A Ban on Bans — Should Farmers Fight to Enshrine, in Law, Access To Tech?

Consumers are farmers’ customers…eventually. But in between the farmer and the consumer is an entire supply chain, from processor, to transporter, to wholesaler and retailer, each taking their pound of flesh. Yet, if consumers demand certain items, production systems or products, it’s largely farmers, not the entire supply chain, that must adapt and shoulder much of the cost to delivering on these demands. It’s also farmers, then, that take the most risk in losing access to ways and means of producing food and food ingredients.

When consumers’ tastes change, when their value systems shift or their fortunes reverse, we see evidence of it at the grocery store. Wealthy baby boomers want health in a package, ready-made or half-way prepared. They want perceived nutritional benefits above and beyond basic food, and they’ve got the funds to support it.

Young families and urban dwellers have a new interest in food production — as evidenced by the push for backyard chicken flocks, the rise of community supported agriculture and the cropping up of organic everything.

Consumer segments are free to demand whatever it is they wish, giving farmers the choice to adapt and deliver on the demand, or stay the course and service the more general markets.

Do farmers have the same right to NOT deliver on these demands, though? If how you operate your farm business is a personal choice, it’s within farmers’ rights to access technology, to have the freedom to operate efficiently and use products already regulated and deemed safe for use and consumption. It would seem that our regulatory process in Canada is no longer enough for the discerning consumer.

Does this mean that the days of farmers operating under so-called “social license” are numbered?

Farmers are part of a supply chain and choose to be so — if consumers are the customer, the customer is always right, right? The flip side, however, is that all of us need farmers to create the raw product of our food system, but not all of us are putting increasingly stringent demands on how that food is produced. Farmers need to be profitable to continue their commitment to the career, full stop. And we know that consumer trends are not based on science or efficiency, they’re based on perception, belief systems and wants.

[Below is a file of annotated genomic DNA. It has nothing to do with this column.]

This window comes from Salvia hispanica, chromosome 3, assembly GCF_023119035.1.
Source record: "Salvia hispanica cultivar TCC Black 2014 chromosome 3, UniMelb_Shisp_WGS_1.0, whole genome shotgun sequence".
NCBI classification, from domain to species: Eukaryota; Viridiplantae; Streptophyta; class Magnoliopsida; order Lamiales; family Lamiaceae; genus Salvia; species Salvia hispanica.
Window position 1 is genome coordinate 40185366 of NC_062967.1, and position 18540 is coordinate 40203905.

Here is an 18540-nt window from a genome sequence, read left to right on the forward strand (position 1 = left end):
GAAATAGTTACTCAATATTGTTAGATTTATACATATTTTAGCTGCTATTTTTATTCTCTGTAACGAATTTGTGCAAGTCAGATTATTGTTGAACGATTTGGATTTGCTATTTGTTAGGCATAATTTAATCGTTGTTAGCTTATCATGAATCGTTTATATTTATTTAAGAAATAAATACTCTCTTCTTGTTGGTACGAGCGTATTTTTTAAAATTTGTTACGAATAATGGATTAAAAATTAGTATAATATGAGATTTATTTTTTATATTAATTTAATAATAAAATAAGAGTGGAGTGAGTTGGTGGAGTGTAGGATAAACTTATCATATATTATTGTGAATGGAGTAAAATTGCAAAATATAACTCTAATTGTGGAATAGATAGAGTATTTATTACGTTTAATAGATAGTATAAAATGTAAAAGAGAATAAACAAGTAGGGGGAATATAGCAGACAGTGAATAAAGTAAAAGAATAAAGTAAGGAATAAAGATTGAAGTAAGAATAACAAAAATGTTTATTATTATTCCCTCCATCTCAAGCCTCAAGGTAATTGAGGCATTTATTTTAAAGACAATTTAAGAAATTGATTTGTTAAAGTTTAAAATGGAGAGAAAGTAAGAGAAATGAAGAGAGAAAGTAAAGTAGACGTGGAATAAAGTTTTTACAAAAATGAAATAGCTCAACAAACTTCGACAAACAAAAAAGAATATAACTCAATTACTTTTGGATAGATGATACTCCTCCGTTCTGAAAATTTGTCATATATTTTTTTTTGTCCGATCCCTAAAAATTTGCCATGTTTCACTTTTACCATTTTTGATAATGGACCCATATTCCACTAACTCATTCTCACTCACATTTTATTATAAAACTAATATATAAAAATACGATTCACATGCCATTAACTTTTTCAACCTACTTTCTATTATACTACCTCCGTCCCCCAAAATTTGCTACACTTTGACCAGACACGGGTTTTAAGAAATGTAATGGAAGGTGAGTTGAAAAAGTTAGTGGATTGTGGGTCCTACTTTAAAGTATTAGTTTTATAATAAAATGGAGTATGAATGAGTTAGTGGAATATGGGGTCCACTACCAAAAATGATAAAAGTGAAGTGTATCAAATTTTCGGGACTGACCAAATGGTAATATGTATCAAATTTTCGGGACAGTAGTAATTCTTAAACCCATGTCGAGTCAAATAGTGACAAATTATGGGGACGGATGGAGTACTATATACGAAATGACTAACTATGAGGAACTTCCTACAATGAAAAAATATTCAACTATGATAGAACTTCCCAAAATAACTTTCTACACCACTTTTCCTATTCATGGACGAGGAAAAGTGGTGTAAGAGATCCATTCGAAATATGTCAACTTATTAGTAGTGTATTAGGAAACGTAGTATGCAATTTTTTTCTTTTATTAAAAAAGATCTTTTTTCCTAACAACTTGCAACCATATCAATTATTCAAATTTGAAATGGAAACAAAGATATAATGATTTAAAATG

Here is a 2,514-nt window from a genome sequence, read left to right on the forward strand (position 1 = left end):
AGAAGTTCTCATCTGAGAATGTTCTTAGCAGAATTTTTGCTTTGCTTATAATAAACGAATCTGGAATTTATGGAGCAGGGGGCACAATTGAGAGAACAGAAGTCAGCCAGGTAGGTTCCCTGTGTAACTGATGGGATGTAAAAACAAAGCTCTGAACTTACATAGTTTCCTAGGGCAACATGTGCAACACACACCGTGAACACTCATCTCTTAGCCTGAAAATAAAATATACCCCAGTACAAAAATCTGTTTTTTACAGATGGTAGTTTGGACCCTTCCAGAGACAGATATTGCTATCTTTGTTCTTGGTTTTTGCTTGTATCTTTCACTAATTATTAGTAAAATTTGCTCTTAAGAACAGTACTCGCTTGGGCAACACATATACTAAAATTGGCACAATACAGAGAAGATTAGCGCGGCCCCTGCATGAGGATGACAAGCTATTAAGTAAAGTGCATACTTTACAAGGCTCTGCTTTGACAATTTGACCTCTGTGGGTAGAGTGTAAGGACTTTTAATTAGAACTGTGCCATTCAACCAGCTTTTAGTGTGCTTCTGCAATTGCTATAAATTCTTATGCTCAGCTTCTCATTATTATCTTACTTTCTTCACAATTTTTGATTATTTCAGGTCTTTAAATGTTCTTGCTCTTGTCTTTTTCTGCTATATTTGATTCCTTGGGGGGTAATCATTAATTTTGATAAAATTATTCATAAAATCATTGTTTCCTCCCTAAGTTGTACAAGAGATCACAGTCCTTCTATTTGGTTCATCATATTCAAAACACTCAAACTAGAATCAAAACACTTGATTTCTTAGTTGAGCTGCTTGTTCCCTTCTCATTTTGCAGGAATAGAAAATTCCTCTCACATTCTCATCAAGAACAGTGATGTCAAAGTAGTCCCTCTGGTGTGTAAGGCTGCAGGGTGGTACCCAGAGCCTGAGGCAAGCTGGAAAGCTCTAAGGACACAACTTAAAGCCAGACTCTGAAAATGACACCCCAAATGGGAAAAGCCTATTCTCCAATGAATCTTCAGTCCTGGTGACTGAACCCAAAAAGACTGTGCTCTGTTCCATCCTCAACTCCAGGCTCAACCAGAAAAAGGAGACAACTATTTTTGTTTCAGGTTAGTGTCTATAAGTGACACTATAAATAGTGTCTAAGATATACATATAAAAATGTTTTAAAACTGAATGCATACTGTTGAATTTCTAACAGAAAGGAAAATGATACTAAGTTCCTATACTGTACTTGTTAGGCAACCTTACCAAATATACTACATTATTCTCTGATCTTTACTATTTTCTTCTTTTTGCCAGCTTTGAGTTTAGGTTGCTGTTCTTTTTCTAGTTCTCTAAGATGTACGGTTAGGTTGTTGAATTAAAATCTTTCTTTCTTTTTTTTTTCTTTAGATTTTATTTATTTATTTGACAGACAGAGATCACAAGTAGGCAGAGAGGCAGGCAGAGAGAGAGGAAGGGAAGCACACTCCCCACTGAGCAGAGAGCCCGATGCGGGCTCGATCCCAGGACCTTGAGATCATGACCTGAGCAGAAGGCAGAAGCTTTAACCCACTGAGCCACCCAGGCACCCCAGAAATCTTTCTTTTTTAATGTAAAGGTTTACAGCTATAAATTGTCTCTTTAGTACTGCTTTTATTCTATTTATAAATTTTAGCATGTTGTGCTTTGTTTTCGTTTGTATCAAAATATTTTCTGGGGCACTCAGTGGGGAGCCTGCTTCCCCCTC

If enough consumers want products that flow from a very specific production system, they’ll get it — that’s supply and demand. But if enough consumers want products banned or technology eliminated from alternative production systems, is that acceptable? If consumers can choose organic food or conventional, shouldn’t farmers be able to choose the same?

The technology farmers use — especially when it concerns pesticides or biotechnology — is only accessible because it has gone through an extensive regulatory process. You can “believe” one production system is safer and better and tastier, but our regulatory process deems them equivalent, in terms of safety. So, then, if consumers have a beef with a product or technology, why can they simply ignore or circumvent the regulatory process and have it banned anyway?

In an environment of increasing pressure to ban that which offends (even if it’s only one part of the food production puzzle), “consumer demands” has become the trump card for every reason for change, regardless of how unreasonable or seemingly simplistic the change may seem (a ban or removal of access to a technology does not occur in a vacuum). The reach of that change is increasingly leaking outside of a certified production system and into farming at large.

Have we allowed consumer sentiment — based on belief, feelings and an ideal, not science, economics or production realities — too much weight? At what point do farmers stand up and say, “You have your choice of production system, but my choice is valid, too.”

At what point do farmers need to enshrine their right to access and use technology? Or are we already there?

 

Lyndsey Smith

Lyndsey Smith is a field editor for RealAgriculture. A self-proclaimed agnerd, Lyndsey is passionate about all things farming but is especially thrilled by agronomy and livestock production.

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5 Comments

J.Garlough